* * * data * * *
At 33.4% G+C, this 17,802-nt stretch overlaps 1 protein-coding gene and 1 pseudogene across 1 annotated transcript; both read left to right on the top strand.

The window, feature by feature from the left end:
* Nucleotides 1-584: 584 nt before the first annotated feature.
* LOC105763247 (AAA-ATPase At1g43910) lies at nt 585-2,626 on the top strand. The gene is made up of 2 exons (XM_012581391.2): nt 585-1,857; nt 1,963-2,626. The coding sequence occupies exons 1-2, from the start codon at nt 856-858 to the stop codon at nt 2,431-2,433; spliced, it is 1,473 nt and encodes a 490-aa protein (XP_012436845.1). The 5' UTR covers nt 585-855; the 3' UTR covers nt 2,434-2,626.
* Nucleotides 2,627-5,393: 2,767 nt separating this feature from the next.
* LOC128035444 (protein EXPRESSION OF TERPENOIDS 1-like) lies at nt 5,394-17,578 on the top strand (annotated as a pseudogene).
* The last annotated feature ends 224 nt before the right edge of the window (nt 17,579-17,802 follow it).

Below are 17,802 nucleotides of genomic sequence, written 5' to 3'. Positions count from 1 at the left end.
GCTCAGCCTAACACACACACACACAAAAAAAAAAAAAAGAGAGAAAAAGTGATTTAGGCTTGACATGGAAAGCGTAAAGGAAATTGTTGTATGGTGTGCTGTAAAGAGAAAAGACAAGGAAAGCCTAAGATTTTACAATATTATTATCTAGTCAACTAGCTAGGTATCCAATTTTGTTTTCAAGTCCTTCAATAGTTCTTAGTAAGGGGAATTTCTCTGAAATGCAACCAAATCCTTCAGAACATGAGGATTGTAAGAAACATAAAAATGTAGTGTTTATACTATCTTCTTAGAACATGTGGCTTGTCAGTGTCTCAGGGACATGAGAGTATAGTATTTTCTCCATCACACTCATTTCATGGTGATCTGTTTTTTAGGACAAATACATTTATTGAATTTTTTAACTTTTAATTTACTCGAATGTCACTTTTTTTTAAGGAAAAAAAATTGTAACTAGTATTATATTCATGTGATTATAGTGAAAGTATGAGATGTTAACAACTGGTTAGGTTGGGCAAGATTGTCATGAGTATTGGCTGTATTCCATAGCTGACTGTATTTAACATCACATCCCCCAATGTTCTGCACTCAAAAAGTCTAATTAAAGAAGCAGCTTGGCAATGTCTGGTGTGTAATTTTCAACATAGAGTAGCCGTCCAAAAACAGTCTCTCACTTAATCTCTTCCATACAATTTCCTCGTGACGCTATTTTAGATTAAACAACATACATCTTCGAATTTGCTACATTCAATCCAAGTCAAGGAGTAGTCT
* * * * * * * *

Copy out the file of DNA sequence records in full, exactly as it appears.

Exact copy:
At 33.4% G+C, this 17,802-nt stretch overlaps 1 protein-coding gene and 1 pseudogene across 1 annotated transcript; both read left to right on the top strand.

The window, feature by feature from the left end:
* Nucleotides 1-584: 584 nt before the first annotated feature.
* LOC105763247 (AAA-ATPase At1g43910) lies at nt 585-2,626 on the top strand. The gene is made up of 2 exons (XM_012581391.2): nt 585-1,857; nt 1,963-2,626. The coding sequence occupies exons 1-2, from the start codon at nt 856-858 to the stop codon at nt 2,431-2,433; spliced, it is 1,473 nt and encodes a 490-aa protein (XP_012436845.1). The 5' UTR covers nt 585-855; the 3' UTR covers nt 2,434-2,626.
* Nucleotides 2,627-5,393: 2,767 nt separating this feature from the next.
* LOC128035444 (protein EXPRESSION OF TERPENOIDS 1-like) lies at nt 5,394-17,578 on the top strand (annotated as a pseudogene).
* The last annotated feature ends 224 nt before the right edge of the window (nt 17,579-17,802 follow it).

Below are 17,802 nucleotides of genomic sequence, written 5' to 3'. Positions count from 1 at the left end.
GCTCAGCCTAACACACACACACACAAAAAAAAAAAAAAGAGAGAAAAAGTGATTTAGGCTTGACATGGAAAGCGTAAAGGAAATTGTTGTATGGTGTGCTGTAAAGAGAAAAGACAAGGAAAGCCTAAGATTTTACAATATTATTATCTAGTCAACTAGCTAGGTATCCAATTTTGTTTTCAAGTCCTTCAATAGTTCTTAGTAAGGGGAATTTCTCTGAAATGCAACCAAATCCTTCAGAACATGAGGATTGTAAGAAACATAAAAATGTAGTGTTTATACTATCTTCTTAGAACATGTGGCTTGTCAGTGTCTCAGGGACATGAGAGTATAGTATTTTCTCCATCACACTCATTTCATGGTGATCTGTTTTTTAGGACAAATACATTTATTGAATTTTTTAACTTTTAATTTACTCGAATGTCACTTTTTTTTAAGGAAAAAAAATTGTAACTAGTATTATATTCATGTGATTATAGTGAAAGTATGAGATGTTAACAACTGGTTAGGTTGGGCAAGATTGTCATGAGTATTGGCTGTATTCCATAGCTGACTGTATTTAACATCACATCCCCCAATGTTCTGCACTCAAAAAGTCTAATTAAAGAAGCAGCTTGGCAATGTCTGGTGTGTAATTTTCAACATAGAGTAGCCGTCCAAAAACAGTCTCTCACTTAATCTCTTCCATACAATTTCCTCGTGACGCTATTTTAGATTAAACAACATACATCTTCGAATTTGCTACATTCAATCCAAGTCAAGGAGTAGTCT